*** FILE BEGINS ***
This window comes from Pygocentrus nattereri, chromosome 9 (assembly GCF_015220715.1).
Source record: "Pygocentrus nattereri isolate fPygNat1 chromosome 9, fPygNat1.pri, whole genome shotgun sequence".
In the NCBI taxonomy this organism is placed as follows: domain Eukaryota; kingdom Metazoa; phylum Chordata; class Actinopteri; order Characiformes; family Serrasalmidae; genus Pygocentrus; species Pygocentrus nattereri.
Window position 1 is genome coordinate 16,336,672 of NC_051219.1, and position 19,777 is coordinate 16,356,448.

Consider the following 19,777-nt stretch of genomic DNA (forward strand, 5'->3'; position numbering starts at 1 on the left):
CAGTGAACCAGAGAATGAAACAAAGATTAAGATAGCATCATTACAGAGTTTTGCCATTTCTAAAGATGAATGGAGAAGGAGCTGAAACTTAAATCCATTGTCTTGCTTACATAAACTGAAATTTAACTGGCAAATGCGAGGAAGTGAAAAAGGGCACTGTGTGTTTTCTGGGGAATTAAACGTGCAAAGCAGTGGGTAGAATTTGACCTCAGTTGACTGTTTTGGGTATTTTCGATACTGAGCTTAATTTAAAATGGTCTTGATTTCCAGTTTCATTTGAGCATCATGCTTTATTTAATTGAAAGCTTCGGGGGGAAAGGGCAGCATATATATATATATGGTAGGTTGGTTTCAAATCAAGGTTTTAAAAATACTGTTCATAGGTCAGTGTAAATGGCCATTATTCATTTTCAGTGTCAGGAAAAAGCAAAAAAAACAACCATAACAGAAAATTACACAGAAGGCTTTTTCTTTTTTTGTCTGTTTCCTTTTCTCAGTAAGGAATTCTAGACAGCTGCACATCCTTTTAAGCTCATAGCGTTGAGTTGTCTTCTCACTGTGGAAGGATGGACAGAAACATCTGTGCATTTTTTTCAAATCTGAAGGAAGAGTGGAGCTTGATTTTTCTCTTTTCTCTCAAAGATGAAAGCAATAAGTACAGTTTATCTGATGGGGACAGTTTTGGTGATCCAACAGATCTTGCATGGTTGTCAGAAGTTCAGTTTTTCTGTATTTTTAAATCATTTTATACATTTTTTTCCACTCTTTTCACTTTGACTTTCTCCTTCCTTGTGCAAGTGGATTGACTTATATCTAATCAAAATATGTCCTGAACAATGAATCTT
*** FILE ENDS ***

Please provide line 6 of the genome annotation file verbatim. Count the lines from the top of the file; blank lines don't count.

CAGTGAACCAGAGAATGAAACAAAGATTAAGATAGCATCATTACAGAGTTTTGCCATTTCTAAAGATGAATGGAGAAGGAGCTGAAACTTAAATCCATTGTCTTGCTTACATAAACTGAAATTTAACTGGCAAATGCGAGGAAGTGAAAAAGGGCACTGTGTGTTTTCTGGGGAATTAAACGTGCAAAGCAGTGGGTAGAATTTGACCTCAGTTGACTGTTTTGGGTATTTTCGATACTGAGCTTAATTTAAAATGGTCTTGATTTCCAGTTTCATTTGAGCATCATGCTTTATTTAATTGAAAGCTTCGGGGGGAAAGGGCAGCATATATATATATATGGTAGGTTGGTTTCAAATCAAGGTTTTAAAAATACTGTTCATAGGTCAGTGTAAATGGCCATTATTCATTTTCAGTGTCAGGAAAAAGCAAAAAAAACAACCATAACAGAAAATTACACAGAAGGCTTTTTCTTTTTTTGTCTGTTTCCTTTTCTCAGTAAGGAATTCTAGACAGCTGCACATCCTTTTAAGCTCATAGCGTTGAGTTGTCTTCTCACTGTGGAAGGATGGACAGAAACATCTGTGCATTTTTTTCAAATCTGAAGGAAGAGTGGAGCTTGATTTTTCTCTTTTCTCTCAAAGATGAAAGCAATAAGTACAGTTTATCTGATGGGGACAGTTTTGGTGATCCAACAGATCTTGCATGGTTGTCAGAAGTTCAGTTTTTCTGTATTTTTAAATCATTTTATACATTTTTTTCCACTCTTTTCACTTTGACTTTCTCCTTCCTTGTGCAAGTGGATTGACTTATATCTAATCAAAATATGTCCTGAACAATGAATCTT